Are you a flexible thinker?
I am trying to be.
Lets face it, those of us with ADHD often struggle with mental flexibility.
I have been contemplating the idea of flexible thinking quite a bit lately.
I first heard about this idea in reference to my son during our initial foray into play therapy.
I had been reading the Parenting with Love and Logic books, and trying to train myself a bit in my reactions to his behavior.
In the midst of this a good friend came over one night and mentioned that a lot of really bright kids with a variety of diagnoses have trouble with this concept. She explained that for many people, flexible thinking has to be learned.
She suggested the SuperFlex series of books for us to try out with E.
Naturally, I took this idea and asked the psychologist I took him to what she thought. (Yes I took my son to a play therapist, a licensed psychologist and an occupational therapist. In that order.)
She thought it was a great idea to expose him to SuperFlex.
She also explained that many high IQ individuals have trouble with flexible thinking.
What is Flexible Thinking?
Flexible thinking is the ability to consider other people’s feelings and thoughts as well your own.
Thinking in a flexible way also involves listening skills. I have ADHD, I suspect my son probably does too, and we both have listening issues.
We hear people talking all the time, but hearing and listening are two different things.
Considering other people’s thoughts and feelings is hard for adults, so I cannot imagine how hard it must be for children.
Flexible thinking is an important interpersonal skill.
The more I think about it, the more obvious it becomes to me that one needs to be a flexible thinker in a professional capacity also. If you cannot accept constructive criticism, then you are going to have trouble learning new skills and looking at situations from a different angle.
Employers have been polled about the personality traits that are desirable during the hiring process. Two of these traits are “adaptability” and “creativity”. Source
There is no way that I would be described as adaptable. I am a creature of habit. As in, I am totally inflexible. And so is my son.
And creative..well lets just say I am a good “idea” person. Executing my ideas is a different story.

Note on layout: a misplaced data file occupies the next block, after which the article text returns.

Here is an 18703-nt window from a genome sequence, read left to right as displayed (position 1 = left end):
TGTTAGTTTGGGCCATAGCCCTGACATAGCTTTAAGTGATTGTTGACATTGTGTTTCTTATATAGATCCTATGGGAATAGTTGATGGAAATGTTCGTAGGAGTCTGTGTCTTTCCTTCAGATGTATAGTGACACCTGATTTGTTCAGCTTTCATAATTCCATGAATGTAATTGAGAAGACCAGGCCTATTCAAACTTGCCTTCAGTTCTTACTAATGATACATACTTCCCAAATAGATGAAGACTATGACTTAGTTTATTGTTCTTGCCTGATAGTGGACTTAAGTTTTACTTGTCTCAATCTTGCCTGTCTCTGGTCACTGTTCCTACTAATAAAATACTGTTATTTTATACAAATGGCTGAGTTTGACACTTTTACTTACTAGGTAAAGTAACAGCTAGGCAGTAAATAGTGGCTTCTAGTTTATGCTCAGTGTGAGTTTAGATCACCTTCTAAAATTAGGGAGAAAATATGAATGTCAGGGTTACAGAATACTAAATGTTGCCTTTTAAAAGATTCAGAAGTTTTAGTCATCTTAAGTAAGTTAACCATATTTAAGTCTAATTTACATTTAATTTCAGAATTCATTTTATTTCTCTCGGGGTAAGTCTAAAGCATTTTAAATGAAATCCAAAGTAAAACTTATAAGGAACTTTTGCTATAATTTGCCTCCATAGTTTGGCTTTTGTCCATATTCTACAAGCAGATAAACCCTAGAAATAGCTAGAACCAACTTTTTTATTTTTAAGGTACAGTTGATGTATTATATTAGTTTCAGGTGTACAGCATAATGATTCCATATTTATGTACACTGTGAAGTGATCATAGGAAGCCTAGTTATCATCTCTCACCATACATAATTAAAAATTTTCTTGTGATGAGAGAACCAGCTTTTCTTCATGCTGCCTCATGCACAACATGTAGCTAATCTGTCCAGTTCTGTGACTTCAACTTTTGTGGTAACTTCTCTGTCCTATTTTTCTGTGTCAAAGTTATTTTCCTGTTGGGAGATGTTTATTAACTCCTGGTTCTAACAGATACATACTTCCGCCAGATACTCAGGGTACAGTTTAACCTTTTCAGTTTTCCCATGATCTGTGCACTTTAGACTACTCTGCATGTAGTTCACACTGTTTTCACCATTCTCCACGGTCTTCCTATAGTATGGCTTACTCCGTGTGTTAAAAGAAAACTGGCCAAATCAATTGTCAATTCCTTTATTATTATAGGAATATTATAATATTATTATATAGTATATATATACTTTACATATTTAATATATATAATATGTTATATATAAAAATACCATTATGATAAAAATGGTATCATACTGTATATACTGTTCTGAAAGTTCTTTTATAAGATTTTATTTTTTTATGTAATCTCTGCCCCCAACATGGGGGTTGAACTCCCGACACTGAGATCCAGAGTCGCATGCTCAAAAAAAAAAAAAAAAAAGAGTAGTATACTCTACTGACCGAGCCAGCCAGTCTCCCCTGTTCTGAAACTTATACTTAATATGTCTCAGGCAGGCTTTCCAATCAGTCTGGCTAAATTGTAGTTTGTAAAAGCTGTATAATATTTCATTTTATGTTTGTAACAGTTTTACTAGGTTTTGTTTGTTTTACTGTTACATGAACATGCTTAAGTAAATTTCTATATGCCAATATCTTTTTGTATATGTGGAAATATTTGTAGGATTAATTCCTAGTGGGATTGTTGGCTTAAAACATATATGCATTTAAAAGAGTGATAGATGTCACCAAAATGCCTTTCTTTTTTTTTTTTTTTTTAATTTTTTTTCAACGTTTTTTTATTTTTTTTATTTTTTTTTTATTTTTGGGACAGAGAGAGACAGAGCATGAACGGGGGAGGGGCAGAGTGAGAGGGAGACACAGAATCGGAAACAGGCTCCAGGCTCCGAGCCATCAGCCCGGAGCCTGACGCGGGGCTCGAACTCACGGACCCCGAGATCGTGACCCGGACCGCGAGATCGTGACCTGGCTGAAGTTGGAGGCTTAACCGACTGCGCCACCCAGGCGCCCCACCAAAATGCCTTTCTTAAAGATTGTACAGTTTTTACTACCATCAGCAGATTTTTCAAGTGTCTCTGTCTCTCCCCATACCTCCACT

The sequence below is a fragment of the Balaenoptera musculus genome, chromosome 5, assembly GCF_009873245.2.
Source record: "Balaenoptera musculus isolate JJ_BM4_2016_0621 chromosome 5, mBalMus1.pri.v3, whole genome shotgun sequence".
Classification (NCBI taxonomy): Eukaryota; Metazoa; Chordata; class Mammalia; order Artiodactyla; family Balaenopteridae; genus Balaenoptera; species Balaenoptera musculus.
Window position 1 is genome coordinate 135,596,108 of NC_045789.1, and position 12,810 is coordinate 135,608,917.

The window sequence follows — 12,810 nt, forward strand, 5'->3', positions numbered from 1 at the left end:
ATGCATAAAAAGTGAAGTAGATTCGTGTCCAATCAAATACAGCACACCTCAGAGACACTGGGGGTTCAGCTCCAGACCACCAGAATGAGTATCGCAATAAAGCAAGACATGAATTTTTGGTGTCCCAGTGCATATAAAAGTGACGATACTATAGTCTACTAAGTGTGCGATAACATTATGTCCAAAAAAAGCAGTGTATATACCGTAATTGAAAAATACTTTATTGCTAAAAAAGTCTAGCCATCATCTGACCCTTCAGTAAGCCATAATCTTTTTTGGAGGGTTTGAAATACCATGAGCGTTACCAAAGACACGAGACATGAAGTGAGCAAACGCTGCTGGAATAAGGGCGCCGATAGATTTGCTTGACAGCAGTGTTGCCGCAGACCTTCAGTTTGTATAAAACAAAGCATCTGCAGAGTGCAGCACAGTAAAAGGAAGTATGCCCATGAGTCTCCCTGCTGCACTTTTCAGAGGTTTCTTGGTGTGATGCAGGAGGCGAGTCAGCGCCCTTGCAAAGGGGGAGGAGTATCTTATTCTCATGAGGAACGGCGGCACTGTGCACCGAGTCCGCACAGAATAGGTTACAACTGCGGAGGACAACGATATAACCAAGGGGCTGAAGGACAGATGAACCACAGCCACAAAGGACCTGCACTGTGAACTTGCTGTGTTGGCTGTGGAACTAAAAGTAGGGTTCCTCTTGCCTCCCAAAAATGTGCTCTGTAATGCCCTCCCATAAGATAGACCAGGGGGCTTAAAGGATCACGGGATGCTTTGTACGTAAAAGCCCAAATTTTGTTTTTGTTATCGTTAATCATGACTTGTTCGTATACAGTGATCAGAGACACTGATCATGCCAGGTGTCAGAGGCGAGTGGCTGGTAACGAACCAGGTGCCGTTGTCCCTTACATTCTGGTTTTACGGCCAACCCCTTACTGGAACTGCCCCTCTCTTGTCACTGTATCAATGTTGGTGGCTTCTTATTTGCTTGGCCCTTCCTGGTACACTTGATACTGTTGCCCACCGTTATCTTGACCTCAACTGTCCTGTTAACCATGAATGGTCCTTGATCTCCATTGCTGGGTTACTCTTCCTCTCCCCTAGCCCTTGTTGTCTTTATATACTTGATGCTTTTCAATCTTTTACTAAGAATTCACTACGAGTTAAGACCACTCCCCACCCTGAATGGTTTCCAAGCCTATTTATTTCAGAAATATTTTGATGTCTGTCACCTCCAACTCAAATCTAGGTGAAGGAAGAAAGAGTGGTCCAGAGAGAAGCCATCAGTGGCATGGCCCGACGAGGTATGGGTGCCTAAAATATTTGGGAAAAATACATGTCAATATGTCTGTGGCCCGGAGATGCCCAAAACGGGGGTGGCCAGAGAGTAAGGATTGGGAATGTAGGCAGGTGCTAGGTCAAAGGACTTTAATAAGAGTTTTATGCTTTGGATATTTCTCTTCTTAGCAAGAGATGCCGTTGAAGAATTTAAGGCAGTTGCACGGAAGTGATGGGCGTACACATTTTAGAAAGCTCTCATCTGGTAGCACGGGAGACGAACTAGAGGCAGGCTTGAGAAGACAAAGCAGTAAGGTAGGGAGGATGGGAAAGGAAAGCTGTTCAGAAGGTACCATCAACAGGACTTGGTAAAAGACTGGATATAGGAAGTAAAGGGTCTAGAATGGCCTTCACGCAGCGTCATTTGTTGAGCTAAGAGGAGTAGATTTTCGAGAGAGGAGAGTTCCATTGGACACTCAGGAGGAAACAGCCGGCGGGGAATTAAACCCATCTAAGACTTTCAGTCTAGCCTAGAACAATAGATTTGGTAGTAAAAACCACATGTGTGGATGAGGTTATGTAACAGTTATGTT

My thinking is not flexible enough, and my executive functions are not good enough to bring my ideas to fruition.
ADHD and Flexible Thinking
As a person with ADHD you are probably familiar with the idea of hyperfocus.
When we (ADHD’ers) really like something, or find something that excites us, we see nothing but that.
It’s kinda like having an addiction. There is definitely some dopamine involved. You feel really good, and nothing else in the world is as important as this one person/activity/hobby.
When I go through one of these hyperfocus phases it’s pretty obvious to the people around me.
Is it possible that this hyperfocus is linked somehow with a reduced ability to think flexibly?
I know that when I form an opinion on something, I have a tendency to stick to it. It doesn’t matter what you show me to the contrary, if I have made a decision, you will not change my mind.
My son will often hyperfocus on something that seems silly or innocuous and he will perseverate on it for hours. I wrote about him doing this in this post, where we were at the Aquarium.
No matter how much fun he was having, he would not stop asking about that red boat! It was maddening.
Are you thinking what I’m thinking?
(ADHD definitely affects your flexible thinking muscles.)
How I am teaching my child to be a flexible thinker:
We have been reading the SuperFlex books that were suggested to us. My son loves them and the books are absolutely wonderful for pre-school and school aged children.
SuperFlex is a superhero in a cape. (A superhero must have a cape! HELLO!)
SuperFlex has a brain sensor that alerts him to when the citizens of Social Town are under attack by the Unthinkables. So far we have only read about Rock Brain, who creates inflexible thinking – and Glassman who causes big reactions to tiny problems.
This all sounds silly, but it works. We have regular conversations in our house about defeating Rock Brain and Glassman, and my son looks forward to telling me how he dealt with them each day.
talk openly about feelings
Anyone who knows me can tell you I don’t really enjoy talking about my feelings. But when it comes to my child, I am all about sharing. Oversharing, even.
When he is caught in one of his perseveration cycles and being completely inflexible, I ask him, “what am I thinking right now?”
Usually he says he doesn’t know. But this is an easy segue into a discussion about considering other people’s feelings and ideas.
I encourage you to ask you children to identify their own feelings, and then try to identify how their behavior impacts those around them.
I have gotten so into the concept of flexible thinking that I actually ask myself, “Are you being influenced by Rock Brain?” More often than not, I am.
These days I am more aware of my own tendency to default to inflexible patterns of thinking and behaving.
Leading by example is the best way for us to instill our values in our children. So I am doing just that. I am controlling my snap judgments and my snarky comments.
I am showing my son that I value the feelings and ideas of other people. This includes people on the other side of the political spectrum, as well as my own family members.
I still have moments of crazy hyperfocus when I am excited about a new home improvement project, or something I am researching. But I am growing and so is my son. He is able to watch me re-train myself to be more flexible.
You never know, by Halloween I might be able to get my own Superflex cape!
Are you a flexible thinker?
Do you think flexible thinking is important?